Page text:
The BVRLA says company car tax clarity and more support for electric fleet infrastructure should be among the measures announced in the Chancellor of the Exchequer’s next Budget.

The rental and leasing industry body has made a pre-Budget submission ahead of the fiscal announcement, scheduled for 3 March, outlining the measures it says are needed to support businesses’ recovery from the effects of the Covid-19 pandemic.

One of the three clear measures the BVRLA says should be taken is the clarification of company car tax rates up to 2025-26. The BVRLA argues that both leasing firms and customers require long-term clarity on this, in order to calculate the affordability of lease contracts that could be four years in length. In addition to announcing rates for the year 2025-26, the BVRLA says the previously announced 2023-24 and 2024-25 rates should be written into law.

It also says that clarity about the future BIK company car tax rates applied to EVs will also be crucial if the government wants to keep successfully driving the uptake of these vehicles, arguing that the success seen so far in this area is impressive, but fragile, with the higher values of EVs making them more sensitive to rate changes than petrol or diesel cars. Although the BVRLA acknowledges that extremely low rates for EVs are not sustainable indefinitely, it argues that 2025-26 would not be the time for significant increases.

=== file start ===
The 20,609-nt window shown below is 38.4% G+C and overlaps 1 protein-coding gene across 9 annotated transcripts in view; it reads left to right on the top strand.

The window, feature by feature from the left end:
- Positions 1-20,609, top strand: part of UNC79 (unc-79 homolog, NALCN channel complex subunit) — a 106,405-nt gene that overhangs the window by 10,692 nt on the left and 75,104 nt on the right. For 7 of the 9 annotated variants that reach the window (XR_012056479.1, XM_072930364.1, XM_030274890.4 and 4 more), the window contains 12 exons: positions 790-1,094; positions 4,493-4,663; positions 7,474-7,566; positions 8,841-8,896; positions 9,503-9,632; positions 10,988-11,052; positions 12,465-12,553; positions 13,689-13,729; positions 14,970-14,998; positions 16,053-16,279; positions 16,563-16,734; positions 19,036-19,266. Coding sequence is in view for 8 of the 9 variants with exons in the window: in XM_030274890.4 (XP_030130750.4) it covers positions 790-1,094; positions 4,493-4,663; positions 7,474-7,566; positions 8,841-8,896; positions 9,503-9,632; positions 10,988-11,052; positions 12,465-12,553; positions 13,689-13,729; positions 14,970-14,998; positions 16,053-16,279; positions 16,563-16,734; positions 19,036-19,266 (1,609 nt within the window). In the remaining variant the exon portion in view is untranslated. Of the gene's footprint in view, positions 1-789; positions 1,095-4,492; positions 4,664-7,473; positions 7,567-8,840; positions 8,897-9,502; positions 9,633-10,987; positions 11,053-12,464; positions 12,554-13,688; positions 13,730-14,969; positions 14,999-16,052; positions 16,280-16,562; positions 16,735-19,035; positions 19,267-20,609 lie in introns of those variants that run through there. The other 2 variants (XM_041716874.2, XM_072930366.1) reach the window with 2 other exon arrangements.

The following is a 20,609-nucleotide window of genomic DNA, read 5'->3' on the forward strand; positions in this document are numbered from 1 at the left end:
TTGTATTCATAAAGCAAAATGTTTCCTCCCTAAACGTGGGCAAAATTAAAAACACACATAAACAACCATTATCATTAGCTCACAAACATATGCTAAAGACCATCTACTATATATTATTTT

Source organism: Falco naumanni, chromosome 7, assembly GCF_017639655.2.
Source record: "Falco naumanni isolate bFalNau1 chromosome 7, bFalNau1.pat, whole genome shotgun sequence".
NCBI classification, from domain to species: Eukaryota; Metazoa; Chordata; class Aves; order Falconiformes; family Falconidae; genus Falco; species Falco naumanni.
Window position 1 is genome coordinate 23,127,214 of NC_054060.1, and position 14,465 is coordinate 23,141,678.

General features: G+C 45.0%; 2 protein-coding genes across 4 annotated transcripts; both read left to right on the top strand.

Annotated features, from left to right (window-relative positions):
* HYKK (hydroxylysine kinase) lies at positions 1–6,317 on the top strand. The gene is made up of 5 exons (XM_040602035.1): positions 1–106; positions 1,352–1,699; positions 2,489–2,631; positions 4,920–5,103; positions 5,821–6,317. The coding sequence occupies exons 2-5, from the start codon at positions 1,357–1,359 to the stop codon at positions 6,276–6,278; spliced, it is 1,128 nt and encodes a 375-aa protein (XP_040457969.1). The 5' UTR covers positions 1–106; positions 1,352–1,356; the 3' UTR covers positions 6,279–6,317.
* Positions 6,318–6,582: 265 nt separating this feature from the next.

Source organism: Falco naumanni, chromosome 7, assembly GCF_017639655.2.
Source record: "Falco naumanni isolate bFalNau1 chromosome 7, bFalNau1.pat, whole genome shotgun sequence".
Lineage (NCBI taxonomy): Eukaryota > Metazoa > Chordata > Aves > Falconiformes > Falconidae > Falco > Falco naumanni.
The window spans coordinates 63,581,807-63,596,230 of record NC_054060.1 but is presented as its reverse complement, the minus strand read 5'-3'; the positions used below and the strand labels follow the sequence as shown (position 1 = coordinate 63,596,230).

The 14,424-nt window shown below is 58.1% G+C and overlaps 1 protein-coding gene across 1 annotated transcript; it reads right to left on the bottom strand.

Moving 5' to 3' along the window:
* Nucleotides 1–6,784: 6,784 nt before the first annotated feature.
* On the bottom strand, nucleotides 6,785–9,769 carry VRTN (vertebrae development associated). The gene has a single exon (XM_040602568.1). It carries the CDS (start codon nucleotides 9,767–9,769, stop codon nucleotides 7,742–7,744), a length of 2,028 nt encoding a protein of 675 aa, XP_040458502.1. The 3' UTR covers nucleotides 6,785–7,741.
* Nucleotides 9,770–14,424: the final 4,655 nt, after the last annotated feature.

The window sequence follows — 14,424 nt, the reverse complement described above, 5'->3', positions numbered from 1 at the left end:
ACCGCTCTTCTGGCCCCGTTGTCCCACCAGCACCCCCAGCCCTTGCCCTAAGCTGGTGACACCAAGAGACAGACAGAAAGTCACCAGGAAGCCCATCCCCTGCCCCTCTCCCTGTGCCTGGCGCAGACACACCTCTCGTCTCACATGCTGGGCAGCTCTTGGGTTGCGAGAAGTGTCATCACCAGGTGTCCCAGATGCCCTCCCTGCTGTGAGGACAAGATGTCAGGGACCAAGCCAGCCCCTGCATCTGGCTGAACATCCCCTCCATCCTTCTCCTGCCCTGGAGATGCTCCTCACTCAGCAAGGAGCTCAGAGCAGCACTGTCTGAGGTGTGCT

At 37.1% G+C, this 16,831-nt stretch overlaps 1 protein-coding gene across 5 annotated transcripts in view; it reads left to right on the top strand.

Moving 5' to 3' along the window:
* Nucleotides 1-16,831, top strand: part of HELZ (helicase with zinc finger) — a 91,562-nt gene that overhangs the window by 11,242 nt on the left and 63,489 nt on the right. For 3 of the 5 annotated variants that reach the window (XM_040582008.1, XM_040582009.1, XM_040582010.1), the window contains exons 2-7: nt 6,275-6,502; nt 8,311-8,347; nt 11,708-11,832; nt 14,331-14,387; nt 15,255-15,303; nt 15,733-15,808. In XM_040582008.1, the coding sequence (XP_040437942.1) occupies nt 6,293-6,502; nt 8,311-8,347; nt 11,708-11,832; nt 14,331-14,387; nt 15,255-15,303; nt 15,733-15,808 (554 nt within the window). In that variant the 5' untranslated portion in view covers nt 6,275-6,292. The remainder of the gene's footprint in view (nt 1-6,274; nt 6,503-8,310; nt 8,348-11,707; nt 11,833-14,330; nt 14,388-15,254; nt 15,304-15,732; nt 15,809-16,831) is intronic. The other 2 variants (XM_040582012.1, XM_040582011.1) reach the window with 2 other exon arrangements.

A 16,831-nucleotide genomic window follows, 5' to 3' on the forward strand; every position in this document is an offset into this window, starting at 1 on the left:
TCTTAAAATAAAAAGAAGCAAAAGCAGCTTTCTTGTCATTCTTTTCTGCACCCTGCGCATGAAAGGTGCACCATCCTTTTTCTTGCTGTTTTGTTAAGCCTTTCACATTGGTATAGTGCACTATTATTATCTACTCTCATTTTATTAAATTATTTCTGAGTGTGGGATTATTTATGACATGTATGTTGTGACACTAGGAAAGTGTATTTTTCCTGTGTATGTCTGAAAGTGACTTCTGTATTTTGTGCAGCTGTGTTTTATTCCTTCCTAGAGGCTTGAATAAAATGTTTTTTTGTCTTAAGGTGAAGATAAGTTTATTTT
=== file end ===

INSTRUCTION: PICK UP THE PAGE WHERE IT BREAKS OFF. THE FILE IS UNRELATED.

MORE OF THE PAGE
Electrification is also the subject of the second measure the BVRLA wants from the chancellor – an expansion in green investment tax allowance. It says that the full cost of investing in workplace charging infrastructure is a barrier for many fleets, as although businesses can offset the cost of charging points to reduce their tax liability, they cannot offset the full costs involved, including those associated with ground works, installation, and grid upgrades. The BVRLA says this situation needs to change in order to incentivise private investment in expanding the UK’s charging infrastructure.

The BVRLA’s other request is a freeze in VED until April 2022, arguing this is needed to support vehicle rental companies after they lost revenue from the tourism and leisure market due to Covid-19. It points out that a strong rental sector is also beneficial to business customers, allowing them to benefit from improved vehicle choice, competition, and lower prices.

BVRLA chief executive Gerry Keaney said: “This Budget is an opportunity for the chancellor to introduce measures that will give the fleet industry the confidence to invest, create jobs, and support economic recovery.

“We need a long-term perspective on tax to combat uncertainty, support for the hard-hit rental sector, and some creative thinking on tax allowances that can unlock investment in green technology.

“2021 will continue to be tough and the government will need to extend further support to businesses. 

“Fiscal support is crucial and providing clarity, certainty, and creative incentives are vital to that mix. This will enable fleets to take important decisions that will help to make 2021 a year of recovery.”